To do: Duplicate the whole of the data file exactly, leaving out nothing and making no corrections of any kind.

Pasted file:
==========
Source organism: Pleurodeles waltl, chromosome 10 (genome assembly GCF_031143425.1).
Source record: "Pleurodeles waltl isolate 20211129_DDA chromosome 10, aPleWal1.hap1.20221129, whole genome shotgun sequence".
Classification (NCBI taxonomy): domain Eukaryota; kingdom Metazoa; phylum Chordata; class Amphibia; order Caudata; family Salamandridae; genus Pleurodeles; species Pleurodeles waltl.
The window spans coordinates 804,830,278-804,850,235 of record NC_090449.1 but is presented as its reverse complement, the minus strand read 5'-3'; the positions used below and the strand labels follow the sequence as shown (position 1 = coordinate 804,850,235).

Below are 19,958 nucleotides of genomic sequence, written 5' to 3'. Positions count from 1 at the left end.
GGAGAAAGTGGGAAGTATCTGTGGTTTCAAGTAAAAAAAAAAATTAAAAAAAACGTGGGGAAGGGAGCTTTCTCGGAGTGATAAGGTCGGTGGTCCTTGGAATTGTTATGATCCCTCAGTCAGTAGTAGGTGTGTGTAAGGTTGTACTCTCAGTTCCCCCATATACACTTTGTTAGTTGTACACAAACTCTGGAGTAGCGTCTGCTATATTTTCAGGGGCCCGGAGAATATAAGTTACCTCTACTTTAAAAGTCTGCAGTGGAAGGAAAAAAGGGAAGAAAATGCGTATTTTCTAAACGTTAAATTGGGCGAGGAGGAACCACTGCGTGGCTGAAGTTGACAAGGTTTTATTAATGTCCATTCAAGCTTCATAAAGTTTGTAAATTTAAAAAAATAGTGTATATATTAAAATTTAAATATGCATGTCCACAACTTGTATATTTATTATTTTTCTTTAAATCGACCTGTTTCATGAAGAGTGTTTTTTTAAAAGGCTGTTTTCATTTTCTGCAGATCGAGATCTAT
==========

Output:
Source organism: Pleurodeles waltl, chromosome 10 (genome assembly GCF_031143425.1).
Source record: "Pleurodeles waltl isolate 20211129_DDA chromosome 10, aPleWal1.hap1.20221129, whole genome shotgun sequence".
Classification (NCBI taxonomy): domain Eukaryota; kingdom Metazoa; phylum Chordata; class Amphibia; order Caudata; family Salamandridae; genus Pleurodeles; species Pleurodeles waltl.
The window spans coordinates 804,830,278-804,850,235 of record NC_090449.1 but is presented as its reverse complement, the minus strand read 5'-3'; the positions used below and the strand labels follow the sequence as shown (position 1 = coordinate 804,850,235).

Below are 19,958 nucleotides of genomic sequence, written 5' to 3'. Positions count from 1 at the left end.
GGAGAAAGTGGGAAGTATCTGTGGTTTCAAGTAAAAAAAAAAATTAAAAAAAACGTGGGGAAGGGAGCTTTCTCGGAGTGATAAGGTCGGTGGTCCTTGGAATTGTTATGATCCCTCAGTCAGTAGTAGGTGTGTGTAAGGTTGTACTCTCAGTTCCCCCATATACACTTTGTTAGTTGTACACAAACTCTGGAGTAGCGTCTGCTATATTTTCAGGGGCCCGGAGAATATAAGTTACCTCTACTTTAAAAGTCTGCAGTGGAAGGAAAAAAGGGAAGAAAATGCGTATTTTCTAAACGTTAAATTGGGCGAGGAGGAACCACTGCGTGGCTGAAGTTGACAAGGTTTTATTAATGTCCATTCAAGCTTCATAAAGTTTGTAAATTTAAAAAAATAGTGTATATATTAAAATTTAAATATGCATGTCCACAACTTGTATATTTATTATTTTTCTTTAAATCGACCTGTTTCATGAAGAGTGTTTTTTTAAAAGGCTGTTTTCATTTTCTGCAGATCGAGATCTAT